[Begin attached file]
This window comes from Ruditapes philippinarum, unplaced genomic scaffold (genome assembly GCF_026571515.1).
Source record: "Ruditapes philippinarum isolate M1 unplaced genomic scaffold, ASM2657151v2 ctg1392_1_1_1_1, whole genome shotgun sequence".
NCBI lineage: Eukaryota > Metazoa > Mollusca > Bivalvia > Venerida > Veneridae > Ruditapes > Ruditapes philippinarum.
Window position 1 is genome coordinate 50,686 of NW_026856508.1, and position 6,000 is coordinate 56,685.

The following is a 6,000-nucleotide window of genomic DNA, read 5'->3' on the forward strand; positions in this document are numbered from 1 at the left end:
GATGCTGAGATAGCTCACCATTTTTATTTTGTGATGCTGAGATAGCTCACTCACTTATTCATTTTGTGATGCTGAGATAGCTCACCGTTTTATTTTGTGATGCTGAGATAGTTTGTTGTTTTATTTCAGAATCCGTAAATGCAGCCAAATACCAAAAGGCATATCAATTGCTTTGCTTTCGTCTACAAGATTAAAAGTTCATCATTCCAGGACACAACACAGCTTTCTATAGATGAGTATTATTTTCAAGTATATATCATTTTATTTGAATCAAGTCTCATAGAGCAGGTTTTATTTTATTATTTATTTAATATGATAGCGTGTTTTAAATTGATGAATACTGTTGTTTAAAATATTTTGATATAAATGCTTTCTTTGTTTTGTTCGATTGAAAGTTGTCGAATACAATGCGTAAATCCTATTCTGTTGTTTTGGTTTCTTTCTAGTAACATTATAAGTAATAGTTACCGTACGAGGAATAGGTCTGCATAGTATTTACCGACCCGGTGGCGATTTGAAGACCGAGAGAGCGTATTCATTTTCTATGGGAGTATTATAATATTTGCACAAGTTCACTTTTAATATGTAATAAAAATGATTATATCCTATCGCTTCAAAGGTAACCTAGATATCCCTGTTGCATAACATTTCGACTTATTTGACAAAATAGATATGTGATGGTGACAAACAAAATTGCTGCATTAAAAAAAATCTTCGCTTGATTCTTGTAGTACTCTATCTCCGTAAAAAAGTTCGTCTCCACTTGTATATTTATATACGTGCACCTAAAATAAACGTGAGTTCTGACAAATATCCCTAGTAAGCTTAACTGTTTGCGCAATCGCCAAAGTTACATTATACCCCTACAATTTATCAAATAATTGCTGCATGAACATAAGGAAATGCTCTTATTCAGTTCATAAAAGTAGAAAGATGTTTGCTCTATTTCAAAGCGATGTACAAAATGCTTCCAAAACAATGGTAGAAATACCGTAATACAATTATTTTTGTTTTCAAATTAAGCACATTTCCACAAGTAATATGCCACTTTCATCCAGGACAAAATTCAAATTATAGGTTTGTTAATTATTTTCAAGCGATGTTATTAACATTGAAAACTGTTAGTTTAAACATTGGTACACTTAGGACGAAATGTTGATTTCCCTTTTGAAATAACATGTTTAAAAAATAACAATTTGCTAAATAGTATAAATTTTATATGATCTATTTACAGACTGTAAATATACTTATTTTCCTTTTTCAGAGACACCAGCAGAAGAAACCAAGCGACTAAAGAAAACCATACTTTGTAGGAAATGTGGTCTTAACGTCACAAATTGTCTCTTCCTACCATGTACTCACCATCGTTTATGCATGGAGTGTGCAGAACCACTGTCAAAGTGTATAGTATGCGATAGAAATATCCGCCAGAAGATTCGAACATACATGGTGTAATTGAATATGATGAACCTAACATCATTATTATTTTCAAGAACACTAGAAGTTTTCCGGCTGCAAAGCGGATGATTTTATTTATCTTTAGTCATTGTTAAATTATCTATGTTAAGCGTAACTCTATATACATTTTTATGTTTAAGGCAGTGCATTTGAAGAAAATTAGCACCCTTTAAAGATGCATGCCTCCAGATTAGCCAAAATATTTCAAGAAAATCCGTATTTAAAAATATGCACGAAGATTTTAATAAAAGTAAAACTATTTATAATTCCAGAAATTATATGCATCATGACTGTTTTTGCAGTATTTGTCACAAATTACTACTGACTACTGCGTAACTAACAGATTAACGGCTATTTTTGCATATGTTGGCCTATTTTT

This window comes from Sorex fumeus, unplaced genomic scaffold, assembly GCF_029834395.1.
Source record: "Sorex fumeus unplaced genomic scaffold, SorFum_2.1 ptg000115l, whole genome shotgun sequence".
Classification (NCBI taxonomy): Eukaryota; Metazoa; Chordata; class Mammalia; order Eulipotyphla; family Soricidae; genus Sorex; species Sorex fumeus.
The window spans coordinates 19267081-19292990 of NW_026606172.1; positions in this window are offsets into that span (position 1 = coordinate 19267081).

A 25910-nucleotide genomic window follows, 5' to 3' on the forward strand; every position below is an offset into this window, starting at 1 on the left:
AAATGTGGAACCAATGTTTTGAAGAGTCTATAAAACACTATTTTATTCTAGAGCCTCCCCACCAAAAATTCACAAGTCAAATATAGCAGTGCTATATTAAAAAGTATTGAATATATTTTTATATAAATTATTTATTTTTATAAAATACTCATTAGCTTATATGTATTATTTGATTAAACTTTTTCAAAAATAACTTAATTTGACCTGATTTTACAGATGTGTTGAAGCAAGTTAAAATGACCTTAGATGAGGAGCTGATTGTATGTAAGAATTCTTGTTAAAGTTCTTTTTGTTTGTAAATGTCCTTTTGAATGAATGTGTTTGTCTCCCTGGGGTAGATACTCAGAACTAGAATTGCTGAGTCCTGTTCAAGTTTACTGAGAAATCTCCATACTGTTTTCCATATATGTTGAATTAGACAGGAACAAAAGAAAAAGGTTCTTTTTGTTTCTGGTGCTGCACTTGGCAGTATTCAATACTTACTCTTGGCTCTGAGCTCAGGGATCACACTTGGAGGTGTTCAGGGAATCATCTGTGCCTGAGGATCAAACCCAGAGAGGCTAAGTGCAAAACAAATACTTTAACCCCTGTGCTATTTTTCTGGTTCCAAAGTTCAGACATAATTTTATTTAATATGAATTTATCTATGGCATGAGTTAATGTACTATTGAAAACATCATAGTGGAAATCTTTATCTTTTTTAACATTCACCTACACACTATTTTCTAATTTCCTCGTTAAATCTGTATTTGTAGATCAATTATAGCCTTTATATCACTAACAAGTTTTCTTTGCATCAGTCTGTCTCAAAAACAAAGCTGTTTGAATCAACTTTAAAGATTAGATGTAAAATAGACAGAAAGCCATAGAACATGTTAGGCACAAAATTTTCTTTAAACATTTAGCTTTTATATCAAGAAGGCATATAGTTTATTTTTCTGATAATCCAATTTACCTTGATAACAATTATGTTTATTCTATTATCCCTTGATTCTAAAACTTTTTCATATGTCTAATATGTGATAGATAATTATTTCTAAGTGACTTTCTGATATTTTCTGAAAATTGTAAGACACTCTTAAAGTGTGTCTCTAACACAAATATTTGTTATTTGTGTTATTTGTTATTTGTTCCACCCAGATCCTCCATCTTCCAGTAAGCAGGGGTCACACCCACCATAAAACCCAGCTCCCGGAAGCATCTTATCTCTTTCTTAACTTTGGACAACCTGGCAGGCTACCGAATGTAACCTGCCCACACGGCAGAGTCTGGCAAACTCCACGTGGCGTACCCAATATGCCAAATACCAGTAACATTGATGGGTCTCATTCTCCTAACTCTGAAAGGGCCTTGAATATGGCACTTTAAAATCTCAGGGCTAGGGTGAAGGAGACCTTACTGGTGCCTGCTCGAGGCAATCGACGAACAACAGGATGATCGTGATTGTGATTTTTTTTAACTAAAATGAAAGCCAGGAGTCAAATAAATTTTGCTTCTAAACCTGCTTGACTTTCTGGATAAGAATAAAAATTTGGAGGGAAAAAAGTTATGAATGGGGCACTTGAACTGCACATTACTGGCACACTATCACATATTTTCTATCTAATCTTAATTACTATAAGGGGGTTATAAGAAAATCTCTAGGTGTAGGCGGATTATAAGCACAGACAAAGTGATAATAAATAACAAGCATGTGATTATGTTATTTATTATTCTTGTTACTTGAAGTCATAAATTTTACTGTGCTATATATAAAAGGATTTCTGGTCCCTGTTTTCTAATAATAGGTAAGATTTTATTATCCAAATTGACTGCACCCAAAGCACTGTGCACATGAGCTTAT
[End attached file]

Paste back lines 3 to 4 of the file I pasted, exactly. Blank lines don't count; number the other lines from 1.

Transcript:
NCBI lineage: Eukaryota > Metazoa > Mollusca > Bivalvia > Venerida > Veneridae > Ruditapes > Ruditapes philippinarum.
Window position 1 is genome coordinate 50,686 of NW_026856508.1, and position 6,000 is coordinate 56,685.